On good and gobbledygook writing

Rivaling Winston Churchill’s missive on brevity, this 1944 memo by Maury Maverick is the first known use of the word gobbledygook and dishes out some hard truths about good writing:

Be short and use Plain English.

Memoranda should be as short as clearness will allow. The Naval officer who wired “Sighted Sub — Sank Same” told the whole story.

Put the real subject matter — the point — and even the conclusion, in the opening paragraph and the whole story on one page. Period! If a lengthy explanation, statistical matter, or such is necessary, use attachments.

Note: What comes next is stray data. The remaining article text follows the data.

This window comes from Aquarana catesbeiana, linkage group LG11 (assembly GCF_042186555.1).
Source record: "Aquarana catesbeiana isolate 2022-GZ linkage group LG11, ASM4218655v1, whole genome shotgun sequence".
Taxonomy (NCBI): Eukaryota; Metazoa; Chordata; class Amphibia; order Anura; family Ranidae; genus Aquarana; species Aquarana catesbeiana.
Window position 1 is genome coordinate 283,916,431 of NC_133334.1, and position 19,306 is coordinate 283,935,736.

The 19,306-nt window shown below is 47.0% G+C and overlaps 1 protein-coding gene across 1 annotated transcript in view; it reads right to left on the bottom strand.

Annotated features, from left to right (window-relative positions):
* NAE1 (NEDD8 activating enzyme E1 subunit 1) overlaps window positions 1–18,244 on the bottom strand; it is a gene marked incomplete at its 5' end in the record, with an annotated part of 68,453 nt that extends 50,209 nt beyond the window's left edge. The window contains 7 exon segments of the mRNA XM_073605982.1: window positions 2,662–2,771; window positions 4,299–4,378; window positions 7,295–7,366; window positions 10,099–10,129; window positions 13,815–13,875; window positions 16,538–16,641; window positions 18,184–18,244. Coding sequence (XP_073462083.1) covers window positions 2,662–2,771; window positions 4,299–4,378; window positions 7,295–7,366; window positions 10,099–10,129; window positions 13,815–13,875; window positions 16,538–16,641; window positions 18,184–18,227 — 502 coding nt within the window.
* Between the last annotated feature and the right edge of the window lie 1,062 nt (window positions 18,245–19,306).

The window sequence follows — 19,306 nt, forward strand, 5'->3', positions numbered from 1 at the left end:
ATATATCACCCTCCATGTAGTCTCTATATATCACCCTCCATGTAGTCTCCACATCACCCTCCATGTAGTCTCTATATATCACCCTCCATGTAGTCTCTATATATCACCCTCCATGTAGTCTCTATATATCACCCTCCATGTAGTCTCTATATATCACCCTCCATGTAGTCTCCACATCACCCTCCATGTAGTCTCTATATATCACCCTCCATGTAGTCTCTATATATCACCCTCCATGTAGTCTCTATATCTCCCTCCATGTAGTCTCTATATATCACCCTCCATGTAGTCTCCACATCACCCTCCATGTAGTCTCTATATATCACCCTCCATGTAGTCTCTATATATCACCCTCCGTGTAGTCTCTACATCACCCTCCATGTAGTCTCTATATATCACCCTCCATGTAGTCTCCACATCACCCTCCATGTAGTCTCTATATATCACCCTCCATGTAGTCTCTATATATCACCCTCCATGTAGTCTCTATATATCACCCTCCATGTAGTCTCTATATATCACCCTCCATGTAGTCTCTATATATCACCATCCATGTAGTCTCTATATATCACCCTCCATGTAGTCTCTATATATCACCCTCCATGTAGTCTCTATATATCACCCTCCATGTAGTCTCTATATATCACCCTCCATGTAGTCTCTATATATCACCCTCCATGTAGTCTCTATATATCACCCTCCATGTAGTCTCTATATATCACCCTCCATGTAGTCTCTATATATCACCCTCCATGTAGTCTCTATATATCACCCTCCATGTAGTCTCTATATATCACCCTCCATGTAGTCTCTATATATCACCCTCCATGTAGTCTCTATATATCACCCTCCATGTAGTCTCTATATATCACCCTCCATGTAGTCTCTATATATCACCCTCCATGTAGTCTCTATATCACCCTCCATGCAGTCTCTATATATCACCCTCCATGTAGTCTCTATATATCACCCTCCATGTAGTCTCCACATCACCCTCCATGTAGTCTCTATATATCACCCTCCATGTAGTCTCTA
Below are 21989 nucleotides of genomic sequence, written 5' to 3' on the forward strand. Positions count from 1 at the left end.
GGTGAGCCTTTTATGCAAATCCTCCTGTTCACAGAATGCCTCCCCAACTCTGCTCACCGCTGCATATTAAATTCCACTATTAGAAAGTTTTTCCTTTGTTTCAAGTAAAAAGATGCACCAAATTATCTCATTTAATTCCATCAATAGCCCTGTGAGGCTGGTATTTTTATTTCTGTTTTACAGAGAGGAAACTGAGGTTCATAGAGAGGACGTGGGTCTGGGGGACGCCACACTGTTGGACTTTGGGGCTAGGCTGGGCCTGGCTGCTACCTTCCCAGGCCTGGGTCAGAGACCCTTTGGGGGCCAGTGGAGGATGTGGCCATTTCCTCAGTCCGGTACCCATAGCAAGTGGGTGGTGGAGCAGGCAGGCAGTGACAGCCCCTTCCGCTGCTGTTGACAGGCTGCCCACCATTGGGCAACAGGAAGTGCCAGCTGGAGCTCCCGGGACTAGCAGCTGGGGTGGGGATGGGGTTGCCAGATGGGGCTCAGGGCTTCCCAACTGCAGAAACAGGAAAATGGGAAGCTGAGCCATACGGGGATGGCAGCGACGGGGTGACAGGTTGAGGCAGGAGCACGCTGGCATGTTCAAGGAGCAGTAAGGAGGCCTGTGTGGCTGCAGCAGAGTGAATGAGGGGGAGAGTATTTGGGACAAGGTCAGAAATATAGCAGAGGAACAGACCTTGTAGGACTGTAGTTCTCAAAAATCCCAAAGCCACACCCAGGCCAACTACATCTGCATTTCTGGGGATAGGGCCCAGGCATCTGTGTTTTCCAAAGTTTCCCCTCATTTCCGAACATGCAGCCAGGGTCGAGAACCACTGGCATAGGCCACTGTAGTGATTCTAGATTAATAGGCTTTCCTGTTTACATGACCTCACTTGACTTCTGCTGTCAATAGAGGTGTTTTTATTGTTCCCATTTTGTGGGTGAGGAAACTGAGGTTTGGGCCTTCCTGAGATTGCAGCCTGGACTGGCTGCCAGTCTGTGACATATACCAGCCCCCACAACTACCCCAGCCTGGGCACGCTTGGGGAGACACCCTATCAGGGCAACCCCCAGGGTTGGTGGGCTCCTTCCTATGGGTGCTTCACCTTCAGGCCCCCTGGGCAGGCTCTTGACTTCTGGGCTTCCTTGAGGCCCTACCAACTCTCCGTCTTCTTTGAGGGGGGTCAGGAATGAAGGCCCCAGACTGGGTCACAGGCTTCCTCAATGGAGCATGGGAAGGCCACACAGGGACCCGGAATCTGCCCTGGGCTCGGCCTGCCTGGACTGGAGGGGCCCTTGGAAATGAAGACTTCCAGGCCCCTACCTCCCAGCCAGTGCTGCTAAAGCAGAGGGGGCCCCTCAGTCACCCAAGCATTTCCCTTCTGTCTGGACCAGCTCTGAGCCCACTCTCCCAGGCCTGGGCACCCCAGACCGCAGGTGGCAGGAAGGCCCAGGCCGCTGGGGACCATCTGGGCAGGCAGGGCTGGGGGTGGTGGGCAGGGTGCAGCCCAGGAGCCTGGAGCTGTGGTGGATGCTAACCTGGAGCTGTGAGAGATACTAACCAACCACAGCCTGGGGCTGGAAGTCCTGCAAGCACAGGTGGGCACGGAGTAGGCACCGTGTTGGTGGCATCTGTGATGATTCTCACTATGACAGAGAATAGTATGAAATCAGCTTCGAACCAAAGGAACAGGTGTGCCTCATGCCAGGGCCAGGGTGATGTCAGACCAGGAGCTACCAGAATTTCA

Stay off gobbledygook language. It only fouls people up. For the Lord’s sake, be short and say what you’re talking about. Let’s stop “pointing-up” programs, “finalizing” contracts that “stem from” district, regional or Washington “levels”. There are no “levels” — local government is as high as Washington Government. No more patterns, effectuating, dynamics. Anyone using the words “activation” or “implementation” will be shot.

Via Daring Fireball